There is a nifty command that most Windows Server administrators have no idea about. This command is called “NetStat”. This command has been updated in newer version of windows to show you the PID.
The PID is short for the “Program ID” number and all running apps will have a PID. Why this is important is that if we run the NetStat command we will be able to figure out what network applications are running. This is great for finding things like viruses or for apps that your kid might have installed.
The first thing you will want to do is open a command line by typing “Cmd” and enter in the start menu search box.
This will output a bunch of items on the screen. The “-a” will show you everything that is listening/running on your machine. The “-o” switch will give you one more column of info. The PID column. This is the part of the newer update.
Here’s an example of something you might not know what it is off the top of head.
Now that the know the PID is equal to “4432” we can go to our task manager and sort the programs by the PID to figure out what application is using our network card!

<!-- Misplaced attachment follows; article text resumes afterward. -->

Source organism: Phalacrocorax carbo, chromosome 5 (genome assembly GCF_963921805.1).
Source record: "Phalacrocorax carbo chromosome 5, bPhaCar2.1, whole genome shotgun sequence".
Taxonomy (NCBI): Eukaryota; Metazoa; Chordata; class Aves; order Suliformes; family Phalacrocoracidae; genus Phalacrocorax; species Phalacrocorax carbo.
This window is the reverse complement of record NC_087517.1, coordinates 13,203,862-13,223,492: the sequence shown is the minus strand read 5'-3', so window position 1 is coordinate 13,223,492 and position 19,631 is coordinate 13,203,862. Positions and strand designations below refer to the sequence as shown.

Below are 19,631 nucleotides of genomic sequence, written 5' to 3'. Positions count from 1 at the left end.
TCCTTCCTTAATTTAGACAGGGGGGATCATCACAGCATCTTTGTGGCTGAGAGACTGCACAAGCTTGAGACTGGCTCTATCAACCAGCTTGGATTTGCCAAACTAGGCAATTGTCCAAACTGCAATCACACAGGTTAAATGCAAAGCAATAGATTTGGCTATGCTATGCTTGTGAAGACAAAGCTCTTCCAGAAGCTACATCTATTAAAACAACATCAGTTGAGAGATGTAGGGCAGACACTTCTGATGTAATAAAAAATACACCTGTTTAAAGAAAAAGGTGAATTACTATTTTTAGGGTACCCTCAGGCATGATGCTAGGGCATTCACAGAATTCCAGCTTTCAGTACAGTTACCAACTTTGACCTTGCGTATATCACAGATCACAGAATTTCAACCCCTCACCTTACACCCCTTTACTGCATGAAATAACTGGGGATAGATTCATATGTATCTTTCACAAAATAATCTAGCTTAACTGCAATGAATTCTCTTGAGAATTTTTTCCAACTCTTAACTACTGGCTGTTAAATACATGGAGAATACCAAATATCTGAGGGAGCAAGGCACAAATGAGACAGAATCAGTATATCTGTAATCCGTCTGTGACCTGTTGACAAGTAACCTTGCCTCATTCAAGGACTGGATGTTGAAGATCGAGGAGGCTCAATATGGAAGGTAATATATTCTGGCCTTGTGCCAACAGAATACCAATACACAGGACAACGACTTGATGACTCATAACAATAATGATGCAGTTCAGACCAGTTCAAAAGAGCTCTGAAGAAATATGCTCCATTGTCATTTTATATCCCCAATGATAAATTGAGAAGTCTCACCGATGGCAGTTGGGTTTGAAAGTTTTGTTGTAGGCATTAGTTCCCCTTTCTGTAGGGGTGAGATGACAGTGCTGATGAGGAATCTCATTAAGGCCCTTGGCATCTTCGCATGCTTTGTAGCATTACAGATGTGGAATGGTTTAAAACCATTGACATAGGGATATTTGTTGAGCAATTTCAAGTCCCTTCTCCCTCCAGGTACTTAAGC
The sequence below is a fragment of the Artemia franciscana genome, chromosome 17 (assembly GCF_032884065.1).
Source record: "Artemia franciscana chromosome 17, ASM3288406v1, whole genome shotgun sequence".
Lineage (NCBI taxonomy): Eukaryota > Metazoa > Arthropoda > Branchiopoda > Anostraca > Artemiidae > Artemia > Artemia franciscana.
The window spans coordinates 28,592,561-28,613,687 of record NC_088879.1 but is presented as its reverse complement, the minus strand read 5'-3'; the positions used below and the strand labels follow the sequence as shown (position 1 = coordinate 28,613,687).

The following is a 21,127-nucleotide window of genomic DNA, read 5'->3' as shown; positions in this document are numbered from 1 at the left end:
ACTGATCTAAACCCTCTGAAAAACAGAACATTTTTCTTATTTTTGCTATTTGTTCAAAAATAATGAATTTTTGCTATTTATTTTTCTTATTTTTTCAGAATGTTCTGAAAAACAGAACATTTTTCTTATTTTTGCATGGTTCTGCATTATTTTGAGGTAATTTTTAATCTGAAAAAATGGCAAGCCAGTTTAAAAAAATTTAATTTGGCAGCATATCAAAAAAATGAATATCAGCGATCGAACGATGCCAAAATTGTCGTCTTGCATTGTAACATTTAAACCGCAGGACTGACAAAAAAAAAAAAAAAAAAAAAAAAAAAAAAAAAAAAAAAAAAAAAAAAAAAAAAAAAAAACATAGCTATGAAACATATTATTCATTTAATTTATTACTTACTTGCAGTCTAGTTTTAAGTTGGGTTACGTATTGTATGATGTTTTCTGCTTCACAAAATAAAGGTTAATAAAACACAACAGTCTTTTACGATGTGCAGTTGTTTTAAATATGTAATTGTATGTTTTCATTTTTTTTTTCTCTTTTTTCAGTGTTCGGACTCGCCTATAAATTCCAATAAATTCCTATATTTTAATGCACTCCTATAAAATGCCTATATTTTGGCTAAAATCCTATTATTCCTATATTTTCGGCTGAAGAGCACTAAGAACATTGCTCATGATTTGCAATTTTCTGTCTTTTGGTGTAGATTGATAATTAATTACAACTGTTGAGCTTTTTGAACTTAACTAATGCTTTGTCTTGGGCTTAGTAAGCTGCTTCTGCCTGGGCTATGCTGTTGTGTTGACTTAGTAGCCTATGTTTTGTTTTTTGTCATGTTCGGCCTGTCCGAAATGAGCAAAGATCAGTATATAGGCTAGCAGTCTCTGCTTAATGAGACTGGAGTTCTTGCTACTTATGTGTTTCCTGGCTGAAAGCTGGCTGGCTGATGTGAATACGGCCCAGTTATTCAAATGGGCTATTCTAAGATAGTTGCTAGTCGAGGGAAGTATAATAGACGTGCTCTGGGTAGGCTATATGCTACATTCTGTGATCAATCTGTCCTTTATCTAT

Open the Windows Task Manager. Click “View” and then “select columns…”
Check “PID” and click “OK”.
Sort the task manager by the “PID” column. You will see that the PID should be running in the task manager. If it isn’t it’s a good sign that the program is no longer running or the Virus has hidden it from the Task manager view.
All legit apps should be shown here. As you can see from my example the port is being used by the “Windows Live Communications Platform”. Again you can go through the list of apps that are running by doing the same thing over and over again. If you like this maybe check out some of my other HOW TO posts.
UPDATE – You can also find out the file that is making the connection by typing: tasklist /fi “PID eq 4432”. Bascially you’re asking the executable “Tasklist” to filter “/fi” based on anything in the list with the “PID” equal (eq) to “4432”. See below for the info. I havne’t been able to view the details through the command prompt.